In comparison to the private sector of the economy, the public sector is always and everywhere regarded as inefficient. Governments are notorious for overpromising, overspending and underdelivering. Yet sovereign defaults are much less common than corporate failures. How come?
Public finances differ fundamentally from corporate finances. For starters, governments enjoy a budget flexibility that corporates do not. In times of rising deficits they can raise taxes or impose new ones at will, while a significant part of their expenditure is discretionary.
When fiscal adjustment is not a palatable option, governments can (almost) always run a deficit and borrow money to fund it. Even in the case that investors are unwilling to lend money to the government and/or demand a high interest rate, the latter can as well turn to its own central bank for funding, thus never running into the liquidity problems private businesses often encounter.
Before the abovementioned lines of defence are utilized however, one system feature ensures that they are only utilized in rare circumstances or to a limited extent.
A government that issues debt in its own currency also creates the money and the demand for products and services offered only within its own tax jurisdiction and not anywhere else. It is by construction of this system unavoidable that the money the government borrows (and creates) and spends will be used again within the area where the taxman’s hands can reach. Little by little this money will return to its source and will be used (and destroyed) to repay the debt incurred in the beginning. Therefore, as the state increases its liabilities it also increases the value of its tax assets, without particular concern about the effectiveness of its expenditure and with minimal risk. The same cannot be said about any private business which needs strict controls on how it spends its money and assumes significant risks.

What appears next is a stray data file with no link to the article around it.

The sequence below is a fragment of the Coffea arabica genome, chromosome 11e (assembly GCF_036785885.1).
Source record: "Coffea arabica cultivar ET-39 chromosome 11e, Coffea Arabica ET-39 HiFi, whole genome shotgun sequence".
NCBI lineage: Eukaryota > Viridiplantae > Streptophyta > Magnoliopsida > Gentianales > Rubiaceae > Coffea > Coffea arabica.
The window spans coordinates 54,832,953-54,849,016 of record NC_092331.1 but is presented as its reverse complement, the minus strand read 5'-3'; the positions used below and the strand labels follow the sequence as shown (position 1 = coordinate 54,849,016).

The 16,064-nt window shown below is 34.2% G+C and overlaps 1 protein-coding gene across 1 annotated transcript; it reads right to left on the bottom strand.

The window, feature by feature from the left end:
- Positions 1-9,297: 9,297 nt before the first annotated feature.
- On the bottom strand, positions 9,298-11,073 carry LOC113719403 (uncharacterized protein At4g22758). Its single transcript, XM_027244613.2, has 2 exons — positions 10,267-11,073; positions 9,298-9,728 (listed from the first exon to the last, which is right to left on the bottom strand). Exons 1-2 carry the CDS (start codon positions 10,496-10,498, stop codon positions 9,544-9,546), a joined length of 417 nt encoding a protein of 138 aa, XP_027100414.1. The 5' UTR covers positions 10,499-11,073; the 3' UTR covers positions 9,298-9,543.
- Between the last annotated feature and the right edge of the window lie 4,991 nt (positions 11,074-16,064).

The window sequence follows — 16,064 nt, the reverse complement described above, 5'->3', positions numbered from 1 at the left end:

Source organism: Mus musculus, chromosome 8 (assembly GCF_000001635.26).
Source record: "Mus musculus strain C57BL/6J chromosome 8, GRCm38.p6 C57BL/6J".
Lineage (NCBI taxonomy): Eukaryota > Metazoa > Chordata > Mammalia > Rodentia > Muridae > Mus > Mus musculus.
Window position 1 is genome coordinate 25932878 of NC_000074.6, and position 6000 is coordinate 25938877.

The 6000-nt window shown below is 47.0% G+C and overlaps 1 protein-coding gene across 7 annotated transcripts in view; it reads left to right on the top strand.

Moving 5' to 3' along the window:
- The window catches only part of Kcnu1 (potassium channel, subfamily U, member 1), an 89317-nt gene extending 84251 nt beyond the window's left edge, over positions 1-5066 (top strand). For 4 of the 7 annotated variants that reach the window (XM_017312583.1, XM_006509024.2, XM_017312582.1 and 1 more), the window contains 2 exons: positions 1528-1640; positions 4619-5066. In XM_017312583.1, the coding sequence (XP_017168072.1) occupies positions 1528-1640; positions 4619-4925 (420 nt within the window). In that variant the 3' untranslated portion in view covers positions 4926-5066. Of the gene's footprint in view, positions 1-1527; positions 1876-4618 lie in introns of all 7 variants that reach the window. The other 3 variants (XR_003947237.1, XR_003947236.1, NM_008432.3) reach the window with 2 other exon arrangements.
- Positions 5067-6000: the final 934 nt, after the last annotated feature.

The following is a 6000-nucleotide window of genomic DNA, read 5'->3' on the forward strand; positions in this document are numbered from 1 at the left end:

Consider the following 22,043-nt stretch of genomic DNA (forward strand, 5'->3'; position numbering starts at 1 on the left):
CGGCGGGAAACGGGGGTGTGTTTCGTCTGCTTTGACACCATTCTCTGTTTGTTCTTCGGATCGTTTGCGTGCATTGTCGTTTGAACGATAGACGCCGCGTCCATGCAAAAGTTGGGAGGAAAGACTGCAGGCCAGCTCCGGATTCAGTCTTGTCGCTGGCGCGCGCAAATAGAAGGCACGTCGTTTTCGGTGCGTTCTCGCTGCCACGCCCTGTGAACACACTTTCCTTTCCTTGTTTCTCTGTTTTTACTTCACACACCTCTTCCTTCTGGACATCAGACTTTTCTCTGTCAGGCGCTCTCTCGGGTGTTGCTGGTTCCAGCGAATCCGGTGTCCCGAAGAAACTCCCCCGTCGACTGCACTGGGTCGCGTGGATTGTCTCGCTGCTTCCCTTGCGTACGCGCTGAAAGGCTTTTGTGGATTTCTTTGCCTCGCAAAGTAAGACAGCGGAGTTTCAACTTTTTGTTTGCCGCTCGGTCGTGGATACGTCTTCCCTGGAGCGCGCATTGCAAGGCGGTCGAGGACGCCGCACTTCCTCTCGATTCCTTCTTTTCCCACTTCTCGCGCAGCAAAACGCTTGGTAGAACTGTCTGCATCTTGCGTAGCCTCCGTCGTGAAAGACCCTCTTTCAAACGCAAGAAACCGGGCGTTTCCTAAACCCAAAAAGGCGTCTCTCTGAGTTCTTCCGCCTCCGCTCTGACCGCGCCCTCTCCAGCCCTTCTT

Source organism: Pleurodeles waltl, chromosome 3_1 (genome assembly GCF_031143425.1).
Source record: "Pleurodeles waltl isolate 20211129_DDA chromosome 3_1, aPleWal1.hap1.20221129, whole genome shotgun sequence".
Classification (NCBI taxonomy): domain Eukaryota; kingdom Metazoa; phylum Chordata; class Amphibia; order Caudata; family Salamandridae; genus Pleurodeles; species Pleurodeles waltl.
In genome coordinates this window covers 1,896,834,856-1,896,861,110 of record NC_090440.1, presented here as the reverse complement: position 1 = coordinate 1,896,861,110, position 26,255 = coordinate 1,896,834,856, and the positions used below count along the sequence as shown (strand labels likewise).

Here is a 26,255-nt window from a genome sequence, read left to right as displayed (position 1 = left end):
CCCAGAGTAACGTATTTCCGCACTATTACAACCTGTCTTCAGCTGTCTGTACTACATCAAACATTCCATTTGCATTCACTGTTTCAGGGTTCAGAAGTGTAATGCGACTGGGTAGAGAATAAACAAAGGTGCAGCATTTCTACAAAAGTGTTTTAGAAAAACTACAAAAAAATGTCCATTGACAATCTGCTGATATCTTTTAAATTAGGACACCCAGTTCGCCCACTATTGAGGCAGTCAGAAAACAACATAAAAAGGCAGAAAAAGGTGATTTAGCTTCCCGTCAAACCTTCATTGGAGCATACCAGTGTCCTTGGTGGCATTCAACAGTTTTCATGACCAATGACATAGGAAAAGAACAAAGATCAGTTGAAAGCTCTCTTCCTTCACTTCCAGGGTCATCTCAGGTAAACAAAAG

It is only in very rare instances that this system fails and sovereigns default. These cases are usually associated with extreme macroeconomic scenarios, like war, political instability, natural catastrophes or currency crises. Such events may cause a quick and sharp decline in economic activity, a reduction in money velocity and conequently a drop in tax revenue, perhaps while the needs for government spending increase. In extremis a government might find itself unable to control its finances and avoid default. No system can prevent sovereign defaults 100% of the time. But a national currency does help governments avoid getting into serious trouble too often.
This does not mean of course that government efficiency is not relevant. Inflation is the direct outcome of government overspending. When a government spends prudently real GDP rises without inflation picking up. If the government throws taxpayers’ money around the new money only creates nominal growth without real impact. Governments should obviously try to spend prudently and avoid inflation, aiming to increase the welfare of their constituents. Central banks are supposed to serve as a balancing force to that end by juggling interest rates. If a government’s expenditure feeds inflation instead of growth, its borrowing costs may increase without a corresponding increase in revenue. This may pressure the said government to cut down on unnecessary expenses. But in either case, a government’s ability to repay its liabilities is not impacted. Only its spending ability is.